One of the greatest inhibitors to General practice anywhere, is the emphasis on Psychiatric problems in patients, for which treatment is very unrewarding , very time consuming, and very “hit and miss”.
    Not many of our generation (graduates of the 60’s) were ever enamoured with Psychiatric medicine (4 lectures in 5th year ! )
    One of the attractions to medicine, in “the good old days”, was that you had a physical problem eg. appendicitis, cholecystitis, fractures, obstetrics, etc., to name a few, and you could solve it, or at least you had a fair idea of what you were dealing with, and what to do with it.
    Todays’ “entitlement generation”, and drugs, has made “bush”practice, unsustainable and unrewarding, clinically, financially and mentally (?).
    The abuse of Doctors in ED, the treat me for “nothing”obligation foisted on one by the patients (not all ), the constant threat of litigation, soon tires one of the “joys”of bush practice.
    Is it any wonder ??

  7. PK says:

    RACS Represent, select, train, retain, and collaborate for rural practice is a big step in the right direction and Dr Bridget Clancy and her Rural Surgery Committee should be commended, however, there are many players who are benefitting from current restriction of training and subsequent outsourcing of medical workforce. The key is to find Australian trainees (including the unaccredited “ghost generation”) who are genuinely invested in solving the problem and ask them what they think is needed. After all, it is the younger doctors who will have to sort it out eventually if it doesn’t undergo much needed reform.

  8. Stuart Crisp says:

    There needs to be a rapid and immediate expansion of the Integrated Rural Training Program, whereby Advanced Trainees do 2 of their final 3 years in a rural setting. Only with more trainees spending significant time in the country (and therefore not putting roots down in the city), do we have any hope of encouraging them to stay. Students training in the country may wish to return, but are forced back to Ivory Towers to train, where their Registrar positions are numerous. More appropriate training could and must be funded away from metro areas.

  9. Dr Norman Shum, (Aff. Memb Aust Psychological Society, Physician in Psychological Medicine.) says:

    In a word, yes.
    For years I have lamented the decline in numbers of general physicians, and the falling regard with which GPs are held. From 2002 to 2018 (ie. 16 years), I conducted a psychological medicine specialist clinic at Coober Pedy, 850Km north of Adelaide. Since October of 2018 when I had to relinquish my contract with the Rural Doctors Workforce Agency on the grounds of serious ill health, there has been no replacement. Which is sad as the longest serving local GP with whom I most often worked, in an occasion communication tells me, “the patients still miss their appointments with you.”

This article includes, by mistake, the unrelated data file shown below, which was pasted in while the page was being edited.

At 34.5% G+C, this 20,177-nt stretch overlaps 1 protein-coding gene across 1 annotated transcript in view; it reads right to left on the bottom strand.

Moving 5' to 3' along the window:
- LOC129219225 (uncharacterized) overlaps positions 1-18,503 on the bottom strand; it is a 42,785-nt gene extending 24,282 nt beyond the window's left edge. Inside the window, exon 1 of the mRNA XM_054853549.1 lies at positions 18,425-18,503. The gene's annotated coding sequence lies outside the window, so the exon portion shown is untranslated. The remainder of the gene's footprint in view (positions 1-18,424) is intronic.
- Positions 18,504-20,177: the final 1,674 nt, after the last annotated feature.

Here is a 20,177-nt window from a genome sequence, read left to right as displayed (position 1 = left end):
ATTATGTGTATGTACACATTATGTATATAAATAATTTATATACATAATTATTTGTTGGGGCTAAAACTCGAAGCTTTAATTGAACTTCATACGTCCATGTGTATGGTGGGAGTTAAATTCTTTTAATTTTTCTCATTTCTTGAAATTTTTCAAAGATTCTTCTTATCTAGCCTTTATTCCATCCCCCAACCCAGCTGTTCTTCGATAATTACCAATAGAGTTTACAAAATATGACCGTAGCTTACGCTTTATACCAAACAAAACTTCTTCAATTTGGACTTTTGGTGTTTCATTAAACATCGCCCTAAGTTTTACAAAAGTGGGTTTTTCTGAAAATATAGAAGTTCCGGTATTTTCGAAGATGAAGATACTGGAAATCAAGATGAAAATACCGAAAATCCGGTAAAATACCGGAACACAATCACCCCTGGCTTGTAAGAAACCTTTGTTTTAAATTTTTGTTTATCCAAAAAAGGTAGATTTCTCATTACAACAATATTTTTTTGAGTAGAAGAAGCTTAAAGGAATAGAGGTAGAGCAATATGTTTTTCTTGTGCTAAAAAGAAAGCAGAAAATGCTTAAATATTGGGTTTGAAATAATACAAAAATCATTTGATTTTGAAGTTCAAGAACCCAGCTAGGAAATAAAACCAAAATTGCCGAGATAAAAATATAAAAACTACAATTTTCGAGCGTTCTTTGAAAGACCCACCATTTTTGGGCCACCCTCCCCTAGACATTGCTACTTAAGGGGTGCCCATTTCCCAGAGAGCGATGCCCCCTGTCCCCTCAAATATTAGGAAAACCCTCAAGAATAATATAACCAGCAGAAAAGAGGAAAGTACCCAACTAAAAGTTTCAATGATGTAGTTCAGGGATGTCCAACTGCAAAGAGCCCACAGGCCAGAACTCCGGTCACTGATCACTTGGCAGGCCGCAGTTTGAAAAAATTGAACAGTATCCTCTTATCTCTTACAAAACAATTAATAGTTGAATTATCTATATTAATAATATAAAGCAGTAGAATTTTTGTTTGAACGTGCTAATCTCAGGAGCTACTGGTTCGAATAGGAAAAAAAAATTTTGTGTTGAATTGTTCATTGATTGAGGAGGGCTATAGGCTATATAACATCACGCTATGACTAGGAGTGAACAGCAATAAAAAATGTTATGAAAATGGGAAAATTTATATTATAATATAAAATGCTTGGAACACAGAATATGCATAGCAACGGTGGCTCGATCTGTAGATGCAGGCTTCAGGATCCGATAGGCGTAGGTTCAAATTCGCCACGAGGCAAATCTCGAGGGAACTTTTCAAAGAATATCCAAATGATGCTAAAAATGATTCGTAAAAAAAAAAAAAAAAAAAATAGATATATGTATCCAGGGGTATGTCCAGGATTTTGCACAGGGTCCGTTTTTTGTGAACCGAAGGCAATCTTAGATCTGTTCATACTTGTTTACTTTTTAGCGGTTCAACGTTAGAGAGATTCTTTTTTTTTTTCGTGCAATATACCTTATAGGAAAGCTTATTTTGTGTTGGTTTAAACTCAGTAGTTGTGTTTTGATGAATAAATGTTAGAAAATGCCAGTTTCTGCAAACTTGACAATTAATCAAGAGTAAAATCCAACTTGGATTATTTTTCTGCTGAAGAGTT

10. Anonymous says:

    My wife and I, both >40 year veterans of rural health care as GPs, GP educators, GPR examiners, one a VMO the other an ACRRM senior examiner , are about to step off the precipice of that “cliff” into retirement leaving a town that is dire short of continuing experienced and trained to local standard GPs. Our practice’s efforts at succession planning have been thwarted by the very things mentioned. Downplaying of generalist medicine by narrow specialist colleagues and health services has redirected interested GP candidates back to hospital centred care. Even in GP with the increasingly fragmented role delineation and super specialisation at all levels for medical graduates such that they do know ” everything about nothing” instead of the once lauded role of GP “knowing nothing about everything” there is a barrier to a cradle to grave family medicine practice. Rural “down the street” even without VMO practice should at least be able to try to care for all comers and, if needed direct them to the specialist/narrowist advice of other area limited colleagues.
    The process for helping local GPET associated registrars become selected and placed in suitably supported training sites is challenging but nothing compared to the hurdles of helping suitably trained and keen IMGs to find roles after the state and commonwealth authorities have established the direction and number of hoops to be jumped/stumbled through. We have struggled to coordinate the AWS, RMMR,DPA etc etc whilst missing out on good, coachable candidates courtesy to this somewhat opaque system. Twenty years of striving to maintain services and organise a succession plan leaves us exhausted with no relief in site despite forestalling retirement over the past 3 years.
    We have been very fortunate and fulfilled by our work in our community but would prefer not to “die in the saddle” as there may be more to life.

  11. Robert Tucker says:

    Disreguarding medical directives is the greatest threat to a major outbreak !!